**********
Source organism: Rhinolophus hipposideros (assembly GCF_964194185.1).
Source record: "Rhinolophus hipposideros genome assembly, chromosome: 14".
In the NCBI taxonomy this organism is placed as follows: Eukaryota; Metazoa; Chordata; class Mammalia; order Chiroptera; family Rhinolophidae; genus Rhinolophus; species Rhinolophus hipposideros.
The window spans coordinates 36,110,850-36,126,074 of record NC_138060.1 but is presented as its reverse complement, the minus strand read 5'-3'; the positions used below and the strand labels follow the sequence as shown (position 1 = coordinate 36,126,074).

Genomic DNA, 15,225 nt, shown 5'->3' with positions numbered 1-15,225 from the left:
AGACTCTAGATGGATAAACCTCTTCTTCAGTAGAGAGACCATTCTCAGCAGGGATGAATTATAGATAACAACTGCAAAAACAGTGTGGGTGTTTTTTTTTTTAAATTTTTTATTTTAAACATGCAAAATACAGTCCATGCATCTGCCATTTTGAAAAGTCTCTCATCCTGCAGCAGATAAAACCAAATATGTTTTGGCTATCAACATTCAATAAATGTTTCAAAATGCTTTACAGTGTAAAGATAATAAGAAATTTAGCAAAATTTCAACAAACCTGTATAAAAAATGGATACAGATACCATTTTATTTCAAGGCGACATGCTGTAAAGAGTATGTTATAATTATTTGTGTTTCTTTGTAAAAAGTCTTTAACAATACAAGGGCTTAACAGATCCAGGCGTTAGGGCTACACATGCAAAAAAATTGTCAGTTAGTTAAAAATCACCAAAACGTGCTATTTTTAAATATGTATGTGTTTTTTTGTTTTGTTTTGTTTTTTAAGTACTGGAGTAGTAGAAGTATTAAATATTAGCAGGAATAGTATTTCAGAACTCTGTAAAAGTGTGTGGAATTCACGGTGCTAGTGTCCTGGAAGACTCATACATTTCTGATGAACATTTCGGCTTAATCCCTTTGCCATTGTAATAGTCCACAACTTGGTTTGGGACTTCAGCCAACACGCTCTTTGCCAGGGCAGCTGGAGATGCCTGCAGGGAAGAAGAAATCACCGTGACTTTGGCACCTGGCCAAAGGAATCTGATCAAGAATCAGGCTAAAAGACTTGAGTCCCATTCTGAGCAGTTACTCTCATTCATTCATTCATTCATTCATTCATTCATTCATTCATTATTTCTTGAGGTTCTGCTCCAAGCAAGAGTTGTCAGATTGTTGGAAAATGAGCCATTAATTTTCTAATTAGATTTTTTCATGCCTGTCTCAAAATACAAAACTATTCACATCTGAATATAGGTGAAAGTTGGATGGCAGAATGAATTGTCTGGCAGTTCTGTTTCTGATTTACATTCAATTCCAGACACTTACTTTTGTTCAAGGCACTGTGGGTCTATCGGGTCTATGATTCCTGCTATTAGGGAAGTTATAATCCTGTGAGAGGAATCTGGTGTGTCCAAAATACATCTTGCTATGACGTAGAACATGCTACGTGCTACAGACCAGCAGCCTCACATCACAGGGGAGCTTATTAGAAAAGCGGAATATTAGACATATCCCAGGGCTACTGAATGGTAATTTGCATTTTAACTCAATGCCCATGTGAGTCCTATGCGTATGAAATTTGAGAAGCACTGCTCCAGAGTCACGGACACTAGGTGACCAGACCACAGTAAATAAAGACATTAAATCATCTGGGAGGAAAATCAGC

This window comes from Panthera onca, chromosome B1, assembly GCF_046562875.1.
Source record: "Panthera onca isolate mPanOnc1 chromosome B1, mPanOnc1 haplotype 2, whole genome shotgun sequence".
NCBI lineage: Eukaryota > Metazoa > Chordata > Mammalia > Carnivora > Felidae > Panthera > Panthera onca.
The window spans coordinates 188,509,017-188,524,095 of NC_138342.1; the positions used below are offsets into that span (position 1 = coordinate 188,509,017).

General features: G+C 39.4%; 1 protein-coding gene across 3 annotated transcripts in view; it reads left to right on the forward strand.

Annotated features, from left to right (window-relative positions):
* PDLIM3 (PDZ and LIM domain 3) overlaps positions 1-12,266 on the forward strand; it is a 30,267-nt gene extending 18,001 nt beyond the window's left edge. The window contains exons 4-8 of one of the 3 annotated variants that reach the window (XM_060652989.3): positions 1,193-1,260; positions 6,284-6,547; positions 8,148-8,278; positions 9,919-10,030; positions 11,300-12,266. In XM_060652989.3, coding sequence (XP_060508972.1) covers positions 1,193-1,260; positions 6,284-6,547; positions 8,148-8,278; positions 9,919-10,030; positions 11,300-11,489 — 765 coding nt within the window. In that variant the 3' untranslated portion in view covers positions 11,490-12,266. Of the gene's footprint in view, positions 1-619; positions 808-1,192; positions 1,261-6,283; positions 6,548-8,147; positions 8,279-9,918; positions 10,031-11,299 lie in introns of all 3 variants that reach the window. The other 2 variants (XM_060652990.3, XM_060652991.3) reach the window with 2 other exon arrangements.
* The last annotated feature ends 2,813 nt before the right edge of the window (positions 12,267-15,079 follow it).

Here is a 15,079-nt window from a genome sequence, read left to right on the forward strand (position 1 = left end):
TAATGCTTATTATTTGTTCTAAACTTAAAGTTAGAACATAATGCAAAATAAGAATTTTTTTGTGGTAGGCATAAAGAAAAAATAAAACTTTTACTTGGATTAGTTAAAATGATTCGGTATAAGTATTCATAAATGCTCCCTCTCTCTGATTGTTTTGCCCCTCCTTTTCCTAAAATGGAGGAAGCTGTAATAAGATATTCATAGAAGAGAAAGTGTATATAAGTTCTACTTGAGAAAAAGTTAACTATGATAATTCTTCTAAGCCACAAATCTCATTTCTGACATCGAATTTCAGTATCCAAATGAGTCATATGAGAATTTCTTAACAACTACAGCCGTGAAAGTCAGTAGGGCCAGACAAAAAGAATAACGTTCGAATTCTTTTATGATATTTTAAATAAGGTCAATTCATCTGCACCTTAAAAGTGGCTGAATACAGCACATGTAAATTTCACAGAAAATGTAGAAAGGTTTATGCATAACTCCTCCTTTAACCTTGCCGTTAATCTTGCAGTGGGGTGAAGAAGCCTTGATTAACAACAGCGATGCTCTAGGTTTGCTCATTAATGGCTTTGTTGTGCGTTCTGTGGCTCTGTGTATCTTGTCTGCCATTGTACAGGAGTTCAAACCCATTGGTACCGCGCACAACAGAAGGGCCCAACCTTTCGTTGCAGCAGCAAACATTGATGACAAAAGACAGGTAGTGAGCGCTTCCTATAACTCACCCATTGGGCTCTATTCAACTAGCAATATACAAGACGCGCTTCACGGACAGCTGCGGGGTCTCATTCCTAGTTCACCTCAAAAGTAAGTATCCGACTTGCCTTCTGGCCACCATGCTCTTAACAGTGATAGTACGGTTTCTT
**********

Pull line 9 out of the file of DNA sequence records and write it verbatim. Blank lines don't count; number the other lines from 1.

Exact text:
NCBI lineage: Eukaryota > Metazoa > Chordata > Mammalia > Carnivora > Felidae > Panthera > Panthera onca.